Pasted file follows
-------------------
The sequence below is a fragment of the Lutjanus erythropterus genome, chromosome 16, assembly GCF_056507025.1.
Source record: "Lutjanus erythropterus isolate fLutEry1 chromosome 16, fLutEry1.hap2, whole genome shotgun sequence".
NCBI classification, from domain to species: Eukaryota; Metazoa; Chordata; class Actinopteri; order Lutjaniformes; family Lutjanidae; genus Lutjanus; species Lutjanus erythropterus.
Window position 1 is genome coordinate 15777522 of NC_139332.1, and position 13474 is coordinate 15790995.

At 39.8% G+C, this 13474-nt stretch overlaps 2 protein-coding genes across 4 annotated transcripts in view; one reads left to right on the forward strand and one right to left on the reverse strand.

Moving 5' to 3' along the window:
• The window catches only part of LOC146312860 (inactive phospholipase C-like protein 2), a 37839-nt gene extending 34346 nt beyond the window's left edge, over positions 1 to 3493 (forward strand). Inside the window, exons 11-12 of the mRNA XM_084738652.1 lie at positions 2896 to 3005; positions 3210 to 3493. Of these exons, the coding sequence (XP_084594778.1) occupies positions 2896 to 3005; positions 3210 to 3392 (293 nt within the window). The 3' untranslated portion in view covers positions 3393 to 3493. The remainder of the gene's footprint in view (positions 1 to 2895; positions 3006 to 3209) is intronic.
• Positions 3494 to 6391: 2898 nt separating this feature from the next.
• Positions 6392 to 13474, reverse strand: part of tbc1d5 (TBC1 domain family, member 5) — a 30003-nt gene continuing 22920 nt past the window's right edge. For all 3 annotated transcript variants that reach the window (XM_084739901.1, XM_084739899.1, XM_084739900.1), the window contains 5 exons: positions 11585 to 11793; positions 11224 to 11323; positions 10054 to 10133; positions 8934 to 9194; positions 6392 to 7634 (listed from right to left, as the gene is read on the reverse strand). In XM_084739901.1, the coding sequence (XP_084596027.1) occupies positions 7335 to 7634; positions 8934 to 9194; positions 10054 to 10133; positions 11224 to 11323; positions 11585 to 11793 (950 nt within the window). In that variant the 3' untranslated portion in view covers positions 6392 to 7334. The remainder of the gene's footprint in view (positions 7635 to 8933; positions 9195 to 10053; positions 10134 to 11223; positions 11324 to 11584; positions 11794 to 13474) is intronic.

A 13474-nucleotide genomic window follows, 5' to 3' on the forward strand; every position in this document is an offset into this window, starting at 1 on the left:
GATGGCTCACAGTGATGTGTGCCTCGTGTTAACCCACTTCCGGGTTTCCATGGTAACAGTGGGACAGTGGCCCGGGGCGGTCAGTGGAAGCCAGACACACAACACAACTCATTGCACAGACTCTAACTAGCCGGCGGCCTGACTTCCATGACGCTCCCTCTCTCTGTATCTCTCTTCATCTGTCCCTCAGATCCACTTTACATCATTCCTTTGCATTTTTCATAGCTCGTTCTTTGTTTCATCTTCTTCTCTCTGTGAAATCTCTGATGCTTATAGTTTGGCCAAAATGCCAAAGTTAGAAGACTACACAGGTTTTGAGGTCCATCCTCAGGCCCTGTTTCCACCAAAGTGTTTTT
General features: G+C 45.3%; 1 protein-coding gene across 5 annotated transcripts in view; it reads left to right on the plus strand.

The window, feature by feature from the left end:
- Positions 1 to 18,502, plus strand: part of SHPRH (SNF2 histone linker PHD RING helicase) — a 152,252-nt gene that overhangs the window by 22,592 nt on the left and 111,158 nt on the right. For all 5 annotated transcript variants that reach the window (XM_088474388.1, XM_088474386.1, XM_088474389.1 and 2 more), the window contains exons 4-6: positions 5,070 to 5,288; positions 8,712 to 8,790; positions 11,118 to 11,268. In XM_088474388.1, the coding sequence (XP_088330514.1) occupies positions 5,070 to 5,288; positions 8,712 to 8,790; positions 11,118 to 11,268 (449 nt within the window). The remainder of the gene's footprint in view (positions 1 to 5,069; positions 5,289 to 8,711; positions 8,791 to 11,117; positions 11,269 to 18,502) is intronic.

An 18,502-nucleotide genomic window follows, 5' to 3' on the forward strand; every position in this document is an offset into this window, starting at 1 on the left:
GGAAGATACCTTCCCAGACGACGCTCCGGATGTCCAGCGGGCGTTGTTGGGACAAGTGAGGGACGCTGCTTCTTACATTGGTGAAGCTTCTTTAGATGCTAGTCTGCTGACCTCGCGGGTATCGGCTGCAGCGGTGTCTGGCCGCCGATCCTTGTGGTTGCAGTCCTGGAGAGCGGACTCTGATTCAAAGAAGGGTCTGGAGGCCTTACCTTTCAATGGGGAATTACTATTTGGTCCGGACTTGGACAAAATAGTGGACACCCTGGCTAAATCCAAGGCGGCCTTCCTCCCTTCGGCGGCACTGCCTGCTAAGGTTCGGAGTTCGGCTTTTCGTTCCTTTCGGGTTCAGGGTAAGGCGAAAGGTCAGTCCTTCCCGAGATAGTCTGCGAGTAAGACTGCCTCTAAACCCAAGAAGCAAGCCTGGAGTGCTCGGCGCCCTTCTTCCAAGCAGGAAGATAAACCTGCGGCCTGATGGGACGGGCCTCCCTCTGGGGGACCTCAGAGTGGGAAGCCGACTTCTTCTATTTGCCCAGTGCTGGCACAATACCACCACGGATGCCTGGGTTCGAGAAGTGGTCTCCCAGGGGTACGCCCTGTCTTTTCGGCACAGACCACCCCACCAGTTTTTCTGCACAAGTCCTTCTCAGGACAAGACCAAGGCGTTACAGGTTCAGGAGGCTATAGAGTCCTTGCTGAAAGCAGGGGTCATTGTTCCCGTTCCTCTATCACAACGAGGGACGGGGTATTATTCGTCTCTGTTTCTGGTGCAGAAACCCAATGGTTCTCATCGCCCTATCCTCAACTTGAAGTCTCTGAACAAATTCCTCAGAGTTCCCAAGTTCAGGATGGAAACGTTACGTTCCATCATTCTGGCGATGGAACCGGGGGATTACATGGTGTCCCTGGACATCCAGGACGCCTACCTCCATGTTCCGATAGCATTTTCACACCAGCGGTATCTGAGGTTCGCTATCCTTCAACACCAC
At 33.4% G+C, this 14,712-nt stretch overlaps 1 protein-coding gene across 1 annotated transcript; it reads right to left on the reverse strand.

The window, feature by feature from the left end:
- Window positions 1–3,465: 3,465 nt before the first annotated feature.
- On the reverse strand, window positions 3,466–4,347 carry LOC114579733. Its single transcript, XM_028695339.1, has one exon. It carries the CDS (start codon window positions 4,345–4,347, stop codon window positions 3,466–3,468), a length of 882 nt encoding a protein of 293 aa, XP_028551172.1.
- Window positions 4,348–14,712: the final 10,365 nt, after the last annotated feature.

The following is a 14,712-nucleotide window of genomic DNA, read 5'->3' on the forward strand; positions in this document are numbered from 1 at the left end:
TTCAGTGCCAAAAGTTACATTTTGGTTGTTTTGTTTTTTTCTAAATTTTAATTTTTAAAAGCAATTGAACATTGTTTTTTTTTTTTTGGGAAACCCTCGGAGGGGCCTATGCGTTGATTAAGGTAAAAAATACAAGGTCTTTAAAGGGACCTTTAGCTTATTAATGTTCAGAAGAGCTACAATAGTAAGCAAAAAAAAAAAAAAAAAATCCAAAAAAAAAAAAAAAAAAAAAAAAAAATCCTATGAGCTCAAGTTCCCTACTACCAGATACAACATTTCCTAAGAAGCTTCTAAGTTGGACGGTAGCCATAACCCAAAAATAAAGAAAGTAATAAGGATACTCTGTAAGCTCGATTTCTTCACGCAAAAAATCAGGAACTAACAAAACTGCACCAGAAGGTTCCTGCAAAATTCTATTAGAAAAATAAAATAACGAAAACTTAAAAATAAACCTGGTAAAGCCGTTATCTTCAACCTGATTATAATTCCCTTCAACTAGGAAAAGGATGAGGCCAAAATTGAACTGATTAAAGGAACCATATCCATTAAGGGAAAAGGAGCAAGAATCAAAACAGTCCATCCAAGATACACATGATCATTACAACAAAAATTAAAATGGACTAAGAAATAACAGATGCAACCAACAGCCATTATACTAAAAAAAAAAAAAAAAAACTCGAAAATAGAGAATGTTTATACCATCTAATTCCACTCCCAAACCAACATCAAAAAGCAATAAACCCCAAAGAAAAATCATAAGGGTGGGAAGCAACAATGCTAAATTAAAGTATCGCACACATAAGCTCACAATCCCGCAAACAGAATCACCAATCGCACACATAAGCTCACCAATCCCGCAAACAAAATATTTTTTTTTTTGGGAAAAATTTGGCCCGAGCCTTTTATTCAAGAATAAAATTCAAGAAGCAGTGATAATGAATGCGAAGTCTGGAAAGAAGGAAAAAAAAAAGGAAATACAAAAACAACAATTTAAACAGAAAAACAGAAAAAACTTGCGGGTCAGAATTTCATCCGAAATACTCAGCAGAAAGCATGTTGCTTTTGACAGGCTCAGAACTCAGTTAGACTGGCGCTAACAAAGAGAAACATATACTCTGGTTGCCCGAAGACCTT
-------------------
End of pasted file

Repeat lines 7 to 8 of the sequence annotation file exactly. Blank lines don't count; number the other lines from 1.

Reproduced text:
• The window catches only part of LOC146312860 (inactive phospholipase C-like protein 2), a 37839-nt gene extending 34346 nt beyond the window's left edge, over positions 1 to 3493 (forward strand). Inside the window, exons 11-12 of the mRNA XM_084738652.1 lie at positions 2896 to 3005; positions 3210 to 3493. Of these exons, the coding sequence (XP_084594778.1) occupies positions 2896 to 3005; positions 3210 to 3392 (293 nt within the window). The 3' untranslated portion in view covers positions 3393 to 3493. The remainder of the gene's footprint in view (positions 1 to 2895; positions 3006 to 3209) is intronic.
• Positions 3494 to 6391: 2898 nt separating this feature from the next.